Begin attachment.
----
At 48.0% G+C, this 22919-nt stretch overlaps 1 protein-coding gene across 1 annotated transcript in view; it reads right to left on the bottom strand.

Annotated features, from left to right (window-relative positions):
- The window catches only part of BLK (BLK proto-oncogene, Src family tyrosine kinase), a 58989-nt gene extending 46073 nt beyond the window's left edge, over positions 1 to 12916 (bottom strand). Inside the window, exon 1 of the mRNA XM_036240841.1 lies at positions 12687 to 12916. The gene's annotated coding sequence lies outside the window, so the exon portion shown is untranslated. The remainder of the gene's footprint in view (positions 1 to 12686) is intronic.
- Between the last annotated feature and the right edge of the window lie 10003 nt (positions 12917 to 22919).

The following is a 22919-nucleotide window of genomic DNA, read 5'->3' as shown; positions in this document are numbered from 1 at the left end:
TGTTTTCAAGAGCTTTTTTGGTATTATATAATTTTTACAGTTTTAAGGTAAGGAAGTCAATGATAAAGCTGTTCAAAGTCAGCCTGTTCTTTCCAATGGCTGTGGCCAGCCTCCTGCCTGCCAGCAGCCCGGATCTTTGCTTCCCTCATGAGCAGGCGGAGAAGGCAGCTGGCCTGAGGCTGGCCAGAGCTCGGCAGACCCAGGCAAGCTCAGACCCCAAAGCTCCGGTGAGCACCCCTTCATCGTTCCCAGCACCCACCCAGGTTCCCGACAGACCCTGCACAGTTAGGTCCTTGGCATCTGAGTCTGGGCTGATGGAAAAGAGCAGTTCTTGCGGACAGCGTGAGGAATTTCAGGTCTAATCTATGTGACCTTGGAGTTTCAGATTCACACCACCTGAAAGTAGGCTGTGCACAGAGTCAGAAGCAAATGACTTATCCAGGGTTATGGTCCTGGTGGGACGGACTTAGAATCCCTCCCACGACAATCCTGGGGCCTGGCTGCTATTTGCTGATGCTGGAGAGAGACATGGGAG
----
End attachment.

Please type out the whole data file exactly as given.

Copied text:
At 48.0% G+C, this 22919-nt stretch overlaps 1 protein-coding gene across 1 annotated transcript in view; it reads right to left on the bottom strand.

Annotated features, from left to right (window-relative positions):
- The window catches only part of BLK (BLK proto-oncogene, Src family tyrosine kinase), a 58989-nt gene extending 46073 nt beyond the window's left edge, over positions 1 to 12916 (bottom strand). Inside the window, exon 1 of the mRNA XM_036240841.1 lies at positions 12687 to 12916. The gene's annotated coding sequence lies outside the window, so the exon portion shown is untranslated. The remainder of the gene's footprint in view (positions 1 to 12686) is intronic.
- Between the last annotated feature and the right edge of the window lie 10003 nt (positions 12917 to 22919).

The following is a 22919-nucleotide window of genomic DNA, read 5'->3' as shown; positions in this document are numbered from 1 at the left end:
TGTTTTCAAGAGCTTTTTTGGTATTATATAATTTTTACAGTTTTAAGGTAAGGAAGTCAATGATAAAGCTGTTCAAAGTCAGCCTGTTCTTTCCAATGGCTGTGGCCAGCCTCCTGCCTGCCAGCAGCCCGGATCTTTGCTTCCCTCATGAGCAGGCGGAGAAGGCAGCTGGCCTGAGGCTGGCCAGAGCTCGGCAGACCCAGGCAAGCTCAGACCCCAAAGCTCCGGTGAGCACCCCTTCATCGTTCCCAGCACCCACCCAGGTTCCCGACAGACCCTGCACAGTTAGGTCCTTGGCATCTGAGTCTGGGCTGATGGAAAAGAGCAGTTCTTGCGGACAGCGTGAGGAATTTCAGGTCTAATCTATGTGACCTTGGAGTTTCAGATTCACACCACCTGAAAGTAGGCTGTGCACAGAGTCAGAAGCAAATGACTTATCCAGGGTTATGGTCCTGGTGGGACGGACTTAGAATCCCTCCCACGACAATCCTGGGGCCTGGCTGCTATTTGCTGATGCTGGAGAGAGACATGGGAG